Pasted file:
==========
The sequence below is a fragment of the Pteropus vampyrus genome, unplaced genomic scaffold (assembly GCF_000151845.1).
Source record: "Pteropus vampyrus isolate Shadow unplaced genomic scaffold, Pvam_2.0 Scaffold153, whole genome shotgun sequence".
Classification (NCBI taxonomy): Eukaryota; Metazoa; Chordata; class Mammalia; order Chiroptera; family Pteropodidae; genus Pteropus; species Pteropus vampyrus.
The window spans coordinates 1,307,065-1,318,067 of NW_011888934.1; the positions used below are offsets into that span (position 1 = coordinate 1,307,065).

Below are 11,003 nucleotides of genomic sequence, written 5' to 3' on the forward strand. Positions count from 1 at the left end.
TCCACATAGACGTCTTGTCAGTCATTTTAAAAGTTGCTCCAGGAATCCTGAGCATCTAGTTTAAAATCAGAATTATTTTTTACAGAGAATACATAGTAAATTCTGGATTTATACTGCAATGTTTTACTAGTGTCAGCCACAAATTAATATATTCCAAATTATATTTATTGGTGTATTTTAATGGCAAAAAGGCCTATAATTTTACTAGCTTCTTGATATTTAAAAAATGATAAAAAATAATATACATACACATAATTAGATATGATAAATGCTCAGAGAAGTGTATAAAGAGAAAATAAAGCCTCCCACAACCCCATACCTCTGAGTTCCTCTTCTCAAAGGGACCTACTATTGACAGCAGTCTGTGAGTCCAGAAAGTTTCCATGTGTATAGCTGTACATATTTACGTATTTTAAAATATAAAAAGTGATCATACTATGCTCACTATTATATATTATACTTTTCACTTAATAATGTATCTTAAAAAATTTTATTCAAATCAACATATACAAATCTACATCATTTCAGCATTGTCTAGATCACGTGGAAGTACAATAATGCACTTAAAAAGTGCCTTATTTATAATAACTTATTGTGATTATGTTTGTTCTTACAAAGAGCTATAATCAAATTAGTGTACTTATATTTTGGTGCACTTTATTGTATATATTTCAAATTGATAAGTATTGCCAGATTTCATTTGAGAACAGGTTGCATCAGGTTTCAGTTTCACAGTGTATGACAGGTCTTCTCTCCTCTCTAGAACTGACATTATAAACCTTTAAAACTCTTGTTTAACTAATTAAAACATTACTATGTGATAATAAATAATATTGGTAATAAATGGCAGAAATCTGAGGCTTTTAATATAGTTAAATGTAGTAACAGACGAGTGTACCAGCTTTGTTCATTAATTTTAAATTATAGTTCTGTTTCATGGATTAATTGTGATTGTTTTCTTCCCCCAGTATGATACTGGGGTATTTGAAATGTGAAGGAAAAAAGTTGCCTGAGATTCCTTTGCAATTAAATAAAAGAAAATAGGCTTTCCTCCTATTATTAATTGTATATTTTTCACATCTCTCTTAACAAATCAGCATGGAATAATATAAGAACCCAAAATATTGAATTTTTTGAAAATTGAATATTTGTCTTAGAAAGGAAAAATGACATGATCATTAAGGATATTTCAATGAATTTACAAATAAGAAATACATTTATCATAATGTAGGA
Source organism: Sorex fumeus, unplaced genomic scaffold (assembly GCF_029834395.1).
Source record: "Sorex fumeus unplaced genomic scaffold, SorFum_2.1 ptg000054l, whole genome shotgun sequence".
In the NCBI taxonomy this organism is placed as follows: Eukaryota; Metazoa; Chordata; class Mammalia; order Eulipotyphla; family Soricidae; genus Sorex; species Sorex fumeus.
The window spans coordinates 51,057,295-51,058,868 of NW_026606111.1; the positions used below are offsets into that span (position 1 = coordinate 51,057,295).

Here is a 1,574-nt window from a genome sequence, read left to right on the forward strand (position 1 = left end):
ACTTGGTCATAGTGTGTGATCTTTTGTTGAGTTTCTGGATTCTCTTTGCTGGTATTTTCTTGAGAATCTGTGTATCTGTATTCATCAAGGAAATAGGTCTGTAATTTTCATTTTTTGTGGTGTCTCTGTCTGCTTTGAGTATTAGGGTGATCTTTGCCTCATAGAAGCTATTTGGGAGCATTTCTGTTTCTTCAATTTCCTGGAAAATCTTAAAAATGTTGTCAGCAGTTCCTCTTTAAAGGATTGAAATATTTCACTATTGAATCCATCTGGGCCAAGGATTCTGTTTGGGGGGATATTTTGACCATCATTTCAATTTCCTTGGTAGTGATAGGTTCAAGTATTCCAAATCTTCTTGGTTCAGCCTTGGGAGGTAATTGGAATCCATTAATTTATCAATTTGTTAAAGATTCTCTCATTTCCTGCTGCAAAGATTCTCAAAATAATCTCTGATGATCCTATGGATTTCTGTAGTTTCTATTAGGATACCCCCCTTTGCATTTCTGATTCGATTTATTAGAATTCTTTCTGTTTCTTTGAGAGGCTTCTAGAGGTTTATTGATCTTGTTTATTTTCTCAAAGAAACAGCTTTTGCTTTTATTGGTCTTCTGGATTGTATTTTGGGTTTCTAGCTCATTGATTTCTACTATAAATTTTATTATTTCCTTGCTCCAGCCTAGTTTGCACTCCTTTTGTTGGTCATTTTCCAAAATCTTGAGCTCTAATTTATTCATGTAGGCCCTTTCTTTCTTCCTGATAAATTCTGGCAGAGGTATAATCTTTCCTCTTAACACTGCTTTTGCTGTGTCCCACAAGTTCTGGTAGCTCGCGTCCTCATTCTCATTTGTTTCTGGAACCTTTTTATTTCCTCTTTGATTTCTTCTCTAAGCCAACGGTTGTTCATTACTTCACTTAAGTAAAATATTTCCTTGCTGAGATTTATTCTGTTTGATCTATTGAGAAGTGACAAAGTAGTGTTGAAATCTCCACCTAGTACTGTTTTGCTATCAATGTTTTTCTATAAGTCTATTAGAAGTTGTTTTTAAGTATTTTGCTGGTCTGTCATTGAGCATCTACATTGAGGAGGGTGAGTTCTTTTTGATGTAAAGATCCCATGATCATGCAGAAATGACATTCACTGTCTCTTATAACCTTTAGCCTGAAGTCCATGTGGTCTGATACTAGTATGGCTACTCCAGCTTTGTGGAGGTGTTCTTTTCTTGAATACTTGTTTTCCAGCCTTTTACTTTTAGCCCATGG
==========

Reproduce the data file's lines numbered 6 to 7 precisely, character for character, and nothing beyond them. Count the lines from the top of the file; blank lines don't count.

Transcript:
TCCACATAGACGTCTTGTCAGTCATTTTAAAAGTTGCTCCAGGAATCCTGAGCATCTAGTTTAAAATCAGAATTATTTTTTACAGAGAATACATAGTAAATTCTGGATTTATACTGCAATGTTTTACTAGTGTCAGCCACAAATTAATATATTCCAAATTATATTTATTGGTGTATTTTAATGGCAAAAAGGCCTATAATTTTACTAGCTTCTTGATATTTAAAAAATGATAAAAAATAATATACATACACATAATTAGATATGATAAATGCTCAGAGAAGTGTATAAAGAGAAAATAAAGCCTCCCACAACCCCATACCTCTGAGTTCCTCTTCTCAAAGGGACCTACTATTGACAGCAGTCTGTGAGTCCAGAAAGTTTCCATGTGTATAGCTGTACATATTTACGTATTTTAAAATATAAAAAGTGATCATACTATGCTCACTATTATATATTATACTTTTCACTTAATAATGTATCTTAAAAAATTTTATTCAAATCAACATATACAAATCTACATCATTTCAGCATTGTCTAGATCACGTGGAAGTACAATAATGCACTTAAAAAGTGCCTTATTTATAATAACTTATTGTGATTATGTTTGTTCTTACAAAGAGCTATAATCAAATTAGTGTACTTATATTTTGGTGCACTTTATTGTATATATTTCAAATTGATAAGTATTGCCAGATTTCATTTGAGAACAGGTTGCATCAGGTTTCAGTTTCACAGTGTATGACAGGTCTTCTCTCCTCTCTAGAACTGACATTATAAACCTTTAAAACTCTTGTTTAACTAATTAAAACATTACTATGTGATAATAAATAATATTGGTAATAAATGGCAGAAATCTGAGGCTTTTAATATAGTTAAATGTAGTAACAGACGAGTGTACCAGCTTTGTTCATTAATTTTAAATTATAGTTCTGTTTCATGGATTAATTGTGATTGTTTTCTTCCCCCAGTATGATACTGGGGTATTTGAAATGTGAAGGAAAAAAGTTGCCTGAGATTCCTTTGCAATTAAATAAAAGAAAATAGGCTTTCCTCCTATTATTAATTGTATATTTTTCACATCTCTCTTAACAAATCAGCATGGAATAATATAAGAACCCAAAATATTGAATTTTTTGAAAATTGAATATTTGTCTTAGAAAGGAAAAATGACATGATCATTAAGGATATTTCAATGAATTTACAAATAAGAAATACATTTATCATAATGTAGGA
Source organism: Sorex fumeus, unplaced genomic scaffold (assembly GCF_029834395.1).